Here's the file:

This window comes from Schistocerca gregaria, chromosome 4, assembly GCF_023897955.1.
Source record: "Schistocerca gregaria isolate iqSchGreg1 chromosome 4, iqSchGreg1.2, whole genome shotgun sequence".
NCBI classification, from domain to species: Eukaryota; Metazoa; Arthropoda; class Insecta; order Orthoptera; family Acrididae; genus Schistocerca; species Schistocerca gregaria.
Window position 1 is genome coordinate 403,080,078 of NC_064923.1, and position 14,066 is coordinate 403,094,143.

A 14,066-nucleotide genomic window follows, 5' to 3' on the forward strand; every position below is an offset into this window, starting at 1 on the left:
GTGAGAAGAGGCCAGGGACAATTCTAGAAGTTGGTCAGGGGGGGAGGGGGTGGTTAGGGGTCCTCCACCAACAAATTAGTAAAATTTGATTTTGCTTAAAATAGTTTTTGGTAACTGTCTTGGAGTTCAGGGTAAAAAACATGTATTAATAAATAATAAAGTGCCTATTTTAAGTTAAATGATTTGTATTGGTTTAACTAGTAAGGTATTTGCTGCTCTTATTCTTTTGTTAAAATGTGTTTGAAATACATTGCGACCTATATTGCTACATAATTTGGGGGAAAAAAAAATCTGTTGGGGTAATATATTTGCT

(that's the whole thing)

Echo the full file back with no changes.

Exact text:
This window comes from Schistocerca gregaria, chromosome 4, assembly GCF_023897955.1.
Source record: "Schistocerca gregaria isolate iqSchGreg1 chromosome 4, iqSchGreg1.2, whole genome shotgun sequence".
NCBI classification, from domain to species: Eukaryota; Metazoa; Arthropoda; class Insecta; order Orthoptera; family Acrididae; genus Schistocerca; species Schistocerca gregaria.
Window position 1 is genome coordinate 403,080,078 of NC_064923.1, and position 14,066 is coordinate 403,094,143.

A 14,066-nucleotide genomic window follows, 5' to 3' on the forward strand; every position below is an offset into this window, starting at 1 on the left:
GTGAGAAGAGGCCAGGGACAATTCTAGAAGTTGGTCAGGGGGGGAGGGGGTGGTTAGGGGTCCTCCACCAACAAATTAGTAAAATTTGATTTTGCTTAAAATAGTTTTTGGTAACTGTCTTGGAGTTCAGGGTAAAAAACATGTATTAATAAATAATAAAGTGCCTATTTTAAGTTAAATGATTTGTATTGGTTTAACTAGTAAGGTATTTGCTGCTCTTATTCTTTTGTTAAAATGTGTTTGAAATACATTGCGACCTATATTGCTACATAATTTGGGGGAAAAAAAAATCTGTTGGGGTAATATATTTGCT